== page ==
It was quite some time ago when I visited the museum, but I have to say that all aspects are impressive. The range of automatic instruments from small musical boxes to huge dance organs, the way the musium is laid out in themed rooms and the linguistic versatility of the young guides. There is a strong air of pride and enthusiasm in what is exhibited in the museum and the standard of restoration in some very old instruments, makes them look new and sound as they would have done when they left the workshops of the original builders.
The marvel of it all is that though there are plenty of exhibits, the rooms are in no way intrusive in what is a working church. It was also a pleasant surprise to see an old organ on the balcony, built by a long-dead relative of mine (Walkers of Manchester, England). I was unable to hear it demonstated so I don`t know if has been restored or not, but it was nice to see.
The entrance fee when you consider the quality of the machines and the humans, is worth every Euro you pay. Go on an official guided tour and do not be afraid to ask questions - the guides enjoy sharing their enthusiasm with others.
The "Museum from Musical Clock to Street Organ" is a museum in Utrecht.
The collection consists of automatically playing musical instruments from the 15th century to the present day.
An automatic musical instrument is a musical instrument that comes with a programme enabling it to play music without the aid of a human performer.
Over the years the museum has become popular nationwide and also internationally. The museum's reparation workshop is a leader in its field.
The museum was founded in 1956.
Since 1984, it is housed in the central medieval parish church of Utrecht, the Buurkerk.
VIDEO of my visit:
In Dutch, this museum is called Museum speelklok*.
It advertises itself as the most cheery museum in the country. Which I think is true, because during the guided visit, they play the instruments and I really smiled and sometimes there was dancing and singing along!
From the website: "The museum collection consists of automatically playing musical instruments from the 15th century to the present day, together with their music programmes and documentation. An automatic musical instrument is a musical instrument that comes with a programme enabling it to play music without the aid of a human performer.*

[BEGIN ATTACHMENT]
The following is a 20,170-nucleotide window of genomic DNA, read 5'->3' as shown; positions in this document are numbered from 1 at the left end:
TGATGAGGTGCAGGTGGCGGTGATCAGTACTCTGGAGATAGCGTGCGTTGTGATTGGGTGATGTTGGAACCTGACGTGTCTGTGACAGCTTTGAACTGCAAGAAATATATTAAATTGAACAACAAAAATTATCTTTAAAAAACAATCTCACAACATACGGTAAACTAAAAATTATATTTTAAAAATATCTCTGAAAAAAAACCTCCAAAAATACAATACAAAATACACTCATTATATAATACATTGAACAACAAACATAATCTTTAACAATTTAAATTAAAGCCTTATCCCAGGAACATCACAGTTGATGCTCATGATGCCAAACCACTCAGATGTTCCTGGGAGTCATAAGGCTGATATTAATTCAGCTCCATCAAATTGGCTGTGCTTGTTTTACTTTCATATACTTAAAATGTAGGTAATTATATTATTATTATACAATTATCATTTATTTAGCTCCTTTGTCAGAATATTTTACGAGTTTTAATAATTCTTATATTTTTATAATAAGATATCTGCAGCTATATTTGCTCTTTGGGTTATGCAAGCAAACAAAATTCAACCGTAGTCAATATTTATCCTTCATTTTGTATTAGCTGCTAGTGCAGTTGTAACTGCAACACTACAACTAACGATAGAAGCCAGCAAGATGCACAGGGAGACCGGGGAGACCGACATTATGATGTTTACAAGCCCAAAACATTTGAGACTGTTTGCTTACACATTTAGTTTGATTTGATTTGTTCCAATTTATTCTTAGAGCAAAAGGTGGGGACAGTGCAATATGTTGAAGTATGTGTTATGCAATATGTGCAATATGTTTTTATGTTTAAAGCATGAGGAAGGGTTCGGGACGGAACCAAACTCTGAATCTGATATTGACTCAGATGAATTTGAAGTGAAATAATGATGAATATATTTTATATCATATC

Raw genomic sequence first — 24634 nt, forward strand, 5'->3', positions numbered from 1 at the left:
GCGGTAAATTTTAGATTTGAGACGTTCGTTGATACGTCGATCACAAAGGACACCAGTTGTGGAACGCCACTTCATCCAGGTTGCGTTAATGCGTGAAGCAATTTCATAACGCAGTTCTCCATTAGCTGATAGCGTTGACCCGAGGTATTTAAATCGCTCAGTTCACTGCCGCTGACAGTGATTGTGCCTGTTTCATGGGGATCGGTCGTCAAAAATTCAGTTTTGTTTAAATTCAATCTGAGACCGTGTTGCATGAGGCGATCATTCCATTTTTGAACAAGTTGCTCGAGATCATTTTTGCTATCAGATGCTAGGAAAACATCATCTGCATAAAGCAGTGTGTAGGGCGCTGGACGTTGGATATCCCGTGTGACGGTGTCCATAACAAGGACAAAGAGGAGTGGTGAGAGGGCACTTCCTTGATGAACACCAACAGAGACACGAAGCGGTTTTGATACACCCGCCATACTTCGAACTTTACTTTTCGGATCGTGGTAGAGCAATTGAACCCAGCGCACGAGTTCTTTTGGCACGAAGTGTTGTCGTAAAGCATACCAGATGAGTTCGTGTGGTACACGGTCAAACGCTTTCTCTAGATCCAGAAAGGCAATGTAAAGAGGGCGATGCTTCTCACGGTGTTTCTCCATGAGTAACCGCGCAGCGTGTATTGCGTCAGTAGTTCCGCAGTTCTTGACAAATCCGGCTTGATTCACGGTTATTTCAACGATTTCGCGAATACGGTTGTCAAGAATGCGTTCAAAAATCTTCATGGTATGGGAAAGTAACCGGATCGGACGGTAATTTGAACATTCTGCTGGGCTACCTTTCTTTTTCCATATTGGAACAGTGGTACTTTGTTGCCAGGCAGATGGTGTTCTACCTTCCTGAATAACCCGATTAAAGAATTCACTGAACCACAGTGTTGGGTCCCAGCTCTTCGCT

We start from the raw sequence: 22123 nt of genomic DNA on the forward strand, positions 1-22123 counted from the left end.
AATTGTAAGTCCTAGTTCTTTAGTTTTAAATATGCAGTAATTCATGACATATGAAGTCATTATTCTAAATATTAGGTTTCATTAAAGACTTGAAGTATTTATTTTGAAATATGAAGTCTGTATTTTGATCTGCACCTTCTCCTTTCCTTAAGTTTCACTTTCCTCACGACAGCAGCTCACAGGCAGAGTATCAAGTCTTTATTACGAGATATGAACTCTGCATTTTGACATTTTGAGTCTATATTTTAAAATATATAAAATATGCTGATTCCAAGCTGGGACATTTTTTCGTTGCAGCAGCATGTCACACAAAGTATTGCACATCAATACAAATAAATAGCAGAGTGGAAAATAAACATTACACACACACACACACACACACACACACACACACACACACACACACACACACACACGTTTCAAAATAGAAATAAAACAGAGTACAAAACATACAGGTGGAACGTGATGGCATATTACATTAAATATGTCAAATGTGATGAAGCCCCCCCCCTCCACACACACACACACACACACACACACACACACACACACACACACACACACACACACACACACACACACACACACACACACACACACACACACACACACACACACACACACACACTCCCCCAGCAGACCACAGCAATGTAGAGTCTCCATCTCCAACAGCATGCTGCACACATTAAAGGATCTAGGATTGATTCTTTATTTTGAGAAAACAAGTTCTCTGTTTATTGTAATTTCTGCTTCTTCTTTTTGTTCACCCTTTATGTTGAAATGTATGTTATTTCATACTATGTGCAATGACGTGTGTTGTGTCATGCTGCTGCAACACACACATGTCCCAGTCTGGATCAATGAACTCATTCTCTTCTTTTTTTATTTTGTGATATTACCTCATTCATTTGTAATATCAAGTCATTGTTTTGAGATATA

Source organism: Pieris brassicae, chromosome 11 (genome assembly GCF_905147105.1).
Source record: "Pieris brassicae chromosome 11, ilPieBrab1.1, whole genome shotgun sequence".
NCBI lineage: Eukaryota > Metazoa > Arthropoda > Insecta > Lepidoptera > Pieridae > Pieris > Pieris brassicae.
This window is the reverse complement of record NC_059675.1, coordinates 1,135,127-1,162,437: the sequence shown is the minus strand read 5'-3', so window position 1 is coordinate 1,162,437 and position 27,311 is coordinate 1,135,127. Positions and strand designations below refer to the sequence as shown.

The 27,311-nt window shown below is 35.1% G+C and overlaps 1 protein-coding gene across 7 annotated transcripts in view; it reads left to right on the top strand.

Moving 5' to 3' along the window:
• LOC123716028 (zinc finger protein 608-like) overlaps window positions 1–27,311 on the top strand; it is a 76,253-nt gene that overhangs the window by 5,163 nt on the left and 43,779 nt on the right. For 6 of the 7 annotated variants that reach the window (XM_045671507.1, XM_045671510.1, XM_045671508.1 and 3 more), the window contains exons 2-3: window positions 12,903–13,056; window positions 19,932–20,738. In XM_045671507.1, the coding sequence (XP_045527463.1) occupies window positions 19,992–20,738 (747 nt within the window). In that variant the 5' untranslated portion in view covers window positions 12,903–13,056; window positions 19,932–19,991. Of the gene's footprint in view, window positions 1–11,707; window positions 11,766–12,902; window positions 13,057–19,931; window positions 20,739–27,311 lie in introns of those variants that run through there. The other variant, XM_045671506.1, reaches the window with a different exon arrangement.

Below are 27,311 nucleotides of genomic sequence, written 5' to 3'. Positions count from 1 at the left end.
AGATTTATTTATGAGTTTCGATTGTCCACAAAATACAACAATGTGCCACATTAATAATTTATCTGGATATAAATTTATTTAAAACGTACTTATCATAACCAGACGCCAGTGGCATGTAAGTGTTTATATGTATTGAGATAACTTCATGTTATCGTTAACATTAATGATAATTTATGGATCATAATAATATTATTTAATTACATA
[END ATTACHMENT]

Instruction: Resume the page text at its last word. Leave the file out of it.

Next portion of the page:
The museum gives great examples of Dutch culture. It is still a very normal sight to have street organs playing in Dutch cities. It's a long tradition of keeping Dutch songs and especially tearjerkers (smartlappen) alive.
It's also a lovely museum for (young) children. You see them react so intensely to the musical instruments when they play! The museum has developed special things for children to do while they visit the museum. So, by all means take your children!
Entrance fee is 9 euro per adult and 5 euro per child.
The guided visit is free (after paying the entrance fee of course). It definitely pays to join the guided tour because that's when the instruments are put to play. It lasts about 45-50 minutes and you can join in halfway if necessary. Guided tours start each whole hour, the last one being at 16 hrs.
UNIQUE MUSICAL INSTRUMENTS
The collection of the National Museum from Musical Clock to Street Organ comprises musical clocks, music boxes, pianolas, orchestrions, street organs, fairground organs and dance hall organs. The instruments are demonstrated during guided tours. These start each hour on the hour. The repertoire ranges from classical tunes to tearjerkers and from Vienna waltzes to modern house music. In the ‘pling-plong’ room children can compose their own musical box
The NATIONAAL MUSEUM : FROM MUSIC CLOCK TO STREET ORGAN
In this museum you can see and hear carillion clocks, music boxes, belly organs, orchestrations like the Hupveld Phonoliszt Violina, street-, fairy ground-, and dance hall organs.
Here I tell the story of the development of automatic musical instruments through the ages, ( from the 15th - 20th century ) and the important role the Low Countries have played in it.
All day long the instruments are demonstrated during guided tours.
The address is Buurkerkhof 10, 3511 KC in Utrecht.
The museum is housed in the beautifully restored medieval Buurkerk , right in the centre of the old city of Utrecht.
CELEBRATE your BIRTHDAY in the museum's CafZ. There will be an enormous cream cake complete with cake candles and the name of the hero of the feast, lemonade and a presentation with a rousing 'HAPPY BIRTHDAY' on one of the great organs.
You can compose and play your own music with the 'plingplong' and on leaving there is a surprise for everyone.
So celebrate a merry, festive and musical birthday in this museum.
The museum SECRETARIAAT will be happy to inform and advise you on this special arrangement and reservations etc..
N.B. : THERE are guided tours every hour (also in English) with DEMONSTRATIONS of the instruments and I myself enjoyed it very much!
Great collection of musical boxes and fairground organs, well worth looking round. As everywhere in Holland they also do the tour in English. There's a room where you can experiment with sound making machines.
Organ museum - Van Speelklok tot Pierement
This museum shows every imagineable piece of automatic music playing device that was ever built. Everything from small music boxes to massive dance organs. Don't miss out on this museum, I loved it.
NATIONAAL MUSEUM VAN SPEELKLOK TOT PIEREMENT
This museum is in the middel-age ”Buurkerk” at the center of Utrecht. The collection of “the happiest museum of Utrecht” has a large number automatic and playing musical instruments like, carillon bells, musical boxes and “Flötenuhren”.
You can see lovely orchestrions, street-organs and a reproduction of a Steinway grand piano. During the guided tour there will be some demonstrations of the instruments.